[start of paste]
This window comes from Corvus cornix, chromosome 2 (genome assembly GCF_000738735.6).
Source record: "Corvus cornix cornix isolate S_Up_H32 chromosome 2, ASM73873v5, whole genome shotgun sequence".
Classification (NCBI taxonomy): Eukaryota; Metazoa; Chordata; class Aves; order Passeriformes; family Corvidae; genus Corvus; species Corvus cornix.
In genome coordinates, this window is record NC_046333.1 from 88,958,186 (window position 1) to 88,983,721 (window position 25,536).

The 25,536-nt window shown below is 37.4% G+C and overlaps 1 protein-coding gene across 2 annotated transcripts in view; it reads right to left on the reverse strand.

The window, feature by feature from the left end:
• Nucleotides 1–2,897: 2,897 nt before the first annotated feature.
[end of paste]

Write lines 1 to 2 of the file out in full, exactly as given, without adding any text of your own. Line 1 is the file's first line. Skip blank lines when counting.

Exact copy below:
This window comes from Corvus cornix, chromosome 2 (genome assembly GCF_000738735.6).
Source record: "Corvus cornix cornix isolate S_Up_H32 chromosome 2, ASM73873v5, whole genome shotgun sequence".